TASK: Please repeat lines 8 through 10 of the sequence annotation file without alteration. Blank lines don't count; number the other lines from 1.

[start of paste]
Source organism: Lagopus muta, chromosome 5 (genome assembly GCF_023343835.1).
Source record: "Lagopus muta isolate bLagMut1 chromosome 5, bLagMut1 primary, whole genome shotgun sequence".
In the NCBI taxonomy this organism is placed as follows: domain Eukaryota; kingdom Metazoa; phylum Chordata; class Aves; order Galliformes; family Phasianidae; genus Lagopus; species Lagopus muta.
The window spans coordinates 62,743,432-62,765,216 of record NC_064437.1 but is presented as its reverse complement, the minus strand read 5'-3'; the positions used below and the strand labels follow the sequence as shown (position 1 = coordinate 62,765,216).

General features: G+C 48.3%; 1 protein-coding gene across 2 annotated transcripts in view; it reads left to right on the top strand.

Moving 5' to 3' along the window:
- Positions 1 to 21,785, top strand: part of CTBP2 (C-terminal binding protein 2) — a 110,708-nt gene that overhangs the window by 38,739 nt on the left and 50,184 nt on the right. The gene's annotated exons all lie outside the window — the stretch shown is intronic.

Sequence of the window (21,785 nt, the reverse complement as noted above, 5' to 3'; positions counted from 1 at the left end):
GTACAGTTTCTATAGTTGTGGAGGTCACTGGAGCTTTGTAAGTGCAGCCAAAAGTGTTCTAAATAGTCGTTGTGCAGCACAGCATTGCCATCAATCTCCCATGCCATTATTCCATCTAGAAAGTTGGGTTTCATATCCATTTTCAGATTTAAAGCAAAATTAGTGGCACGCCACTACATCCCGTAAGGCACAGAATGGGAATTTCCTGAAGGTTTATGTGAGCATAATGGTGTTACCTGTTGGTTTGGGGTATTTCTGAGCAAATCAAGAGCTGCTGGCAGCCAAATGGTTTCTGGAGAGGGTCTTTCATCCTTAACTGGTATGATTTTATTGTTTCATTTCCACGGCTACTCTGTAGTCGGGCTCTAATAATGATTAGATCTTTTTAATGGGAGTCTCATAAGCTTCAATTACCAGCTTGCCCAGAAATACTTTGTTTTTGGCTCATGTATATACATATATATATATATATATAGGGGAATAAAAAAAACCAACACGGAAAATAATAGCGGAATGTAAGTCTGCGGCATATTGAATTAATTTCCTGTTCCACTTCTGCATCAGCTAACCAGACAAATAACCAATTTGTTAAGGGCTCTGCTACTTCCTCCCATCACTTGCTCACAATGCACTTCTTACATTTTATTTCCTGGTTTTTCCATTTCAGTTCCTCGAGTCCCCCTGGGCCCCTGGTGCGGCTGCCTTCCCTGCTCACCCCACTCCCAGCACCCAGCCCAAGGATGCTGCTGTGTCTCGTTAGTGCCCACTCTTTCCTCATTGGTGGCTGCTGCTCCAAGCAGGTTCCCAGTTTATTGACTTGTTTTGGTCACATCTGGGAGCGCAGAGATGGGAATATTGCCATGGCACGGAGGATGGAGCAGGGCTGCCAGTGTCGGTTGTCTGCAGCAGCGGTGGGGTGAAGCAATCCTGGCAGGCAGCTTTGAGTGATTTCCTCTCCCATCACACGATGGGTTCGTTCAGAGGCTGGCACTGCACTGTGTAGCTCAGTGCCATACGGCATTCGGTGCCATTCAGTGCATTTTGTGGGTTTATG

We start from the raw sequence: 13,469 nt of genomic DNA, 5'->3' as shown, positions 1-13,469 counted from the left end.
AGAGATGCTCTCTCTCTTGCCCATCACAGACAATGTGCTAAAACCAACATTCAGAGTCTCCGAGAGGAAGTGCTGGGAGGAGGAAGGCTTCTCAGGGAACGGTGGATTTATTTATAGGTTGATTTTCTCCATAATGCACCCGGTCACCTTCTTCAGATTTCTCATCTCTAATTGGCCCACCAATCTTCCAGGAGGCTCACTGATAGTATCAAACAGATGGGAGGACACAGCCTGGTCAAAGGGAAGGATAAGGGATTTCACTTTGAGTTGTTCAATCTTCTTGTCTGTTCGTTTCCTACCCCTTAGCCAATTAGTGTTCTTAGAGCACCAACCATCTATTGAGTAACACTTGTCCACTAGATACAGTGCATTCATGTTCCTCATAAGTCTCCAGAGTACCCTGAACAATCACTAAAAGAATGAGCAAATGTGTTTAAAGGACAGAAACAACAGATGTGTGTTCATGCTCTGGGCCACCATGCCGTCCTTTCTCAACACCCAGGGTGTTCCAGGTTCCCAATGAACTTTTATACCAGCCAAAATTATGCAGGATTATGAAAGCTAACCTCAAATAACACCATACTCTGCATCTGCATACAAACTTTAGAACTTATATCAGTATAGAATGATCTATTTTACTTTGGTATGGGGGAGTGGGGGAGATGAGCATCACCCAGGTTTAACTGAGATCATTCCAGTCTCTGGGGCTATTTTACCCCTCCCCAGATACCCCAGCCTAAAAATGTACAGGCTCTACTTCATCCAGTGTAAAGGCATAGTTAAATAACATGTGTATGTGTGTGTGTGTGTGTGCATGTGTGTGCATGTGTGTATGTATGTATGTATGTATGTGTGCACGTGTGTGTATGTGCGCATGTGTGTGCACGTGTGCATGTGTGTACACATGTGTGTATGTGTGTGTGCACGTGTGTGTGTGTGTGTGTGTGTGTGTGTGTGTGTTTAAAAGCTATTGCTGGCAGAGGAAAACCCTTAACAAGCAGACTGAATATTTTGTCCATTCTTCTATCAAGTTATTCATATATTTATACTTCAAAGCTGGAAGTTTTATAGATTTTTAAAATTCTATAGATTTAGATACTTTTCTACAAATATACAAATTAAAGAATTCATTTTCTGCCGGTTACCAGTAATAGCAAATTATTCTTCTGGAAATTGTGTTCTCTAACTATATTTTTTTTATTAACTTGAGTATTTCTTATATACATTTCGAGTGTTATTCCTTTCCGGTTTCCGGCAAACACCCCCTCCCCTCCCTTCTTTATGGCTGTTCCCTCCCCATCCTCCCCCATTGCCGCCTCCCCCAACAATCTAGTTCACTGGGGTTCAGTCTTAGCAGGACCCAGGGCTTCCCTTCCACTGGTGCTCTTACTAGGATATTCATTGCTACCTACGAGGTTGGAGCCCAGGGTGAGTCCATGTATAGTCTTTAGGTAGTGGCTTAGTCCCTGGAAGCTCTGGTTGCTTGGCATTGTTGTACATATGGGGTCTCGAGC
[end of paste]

Sequence of the window (21,785 nt, the reverse complement as noted above, 5' to 3'; positions counted from 1 at the left end):
GTACAGTTTCTATAGTTGTGGAGGTCACTGGAGCTTTGTAAGTGCAGCCAAAAGTGTTCTAAATAGTCGTTGTGCAGCACAGCATTGCCATCAATCTCCCATGCCATTATTCCATCTAGAAAGTTGGGTTTCATATCCATTTTCAGATTTAAAGCAAAATTAGTGGCACGCCACTACATCCCGTAAGGCACAGAATGGGAATTTCCTGAAGGTTTATGTGAGCATAATGGTGTTACCTGTTGGTTTGGGGTATTTCTGAGCAAATCAAGAGCTGCTGGCAGCCAAATGGTTTCTGGAGAGGGTCTTTCATCCTTAACTGGTATGATTTTATTGTTTCATTTCCACGGCTACTCTGTAGTCGGGCTCTAATAATGATTAGATCTTTTTAATGGGAGTCTCATAAGCTTCAATTACCAGCTTGCCCAGAAATACTTTGTTTTTGGCTCATGTATATACATATATATATATATATATAGGGGAATAAAAAAAACCAACACGGAAAATAATAGCGGAATGTAAGTCTGCGGCATATTGAATTAATTTCCTGTTCCACTTCTGCATCAGCTAACCAGACAAATAACCAATTTGTTAAGGGCTCTGCTACTTCCTCCCATCACTTGCTCACAATGCACTTCTTACATTTTATTTCCTGGTTTTTCCATTTCAGTTCCTCGAGTCCCCCTGGGCCCCTGGTGCGGCTGCCTTCCCTGCTCACCCCACTCCCAGCACCCAGCCCAAGGATGCTGCTGTGTCTCGTTAGTGCCCACTCTTTCCTCATTGGTGGCTGCTGCTCCAAGCAGGTTCCCAGTTTATTGACTTGTTTTGGTCACATCTGGGAGCGCAGAGATGGGAATATTGCCATGGCACGGAGGATGGAGCAGGGCTGCCAGTGTCGGTTGTCTGCAGCAGCGGTGGGGTGAAGCAATCCTGGCAGGCAGCTTTGAGTGATTTCCTCTCCCATCACACGATGGGTTCGTTCAGAGGCTGGCACTGCACTGTGTAGCTCAGTGCCATACGGCATTCGGTGCCATTCAGTGCATTTTGTGGGTTTATG

We start from the raw sequence: 13,469 nt of genomic DNA, 5'->3' as shown, positions 1-13,469 counted from the left end.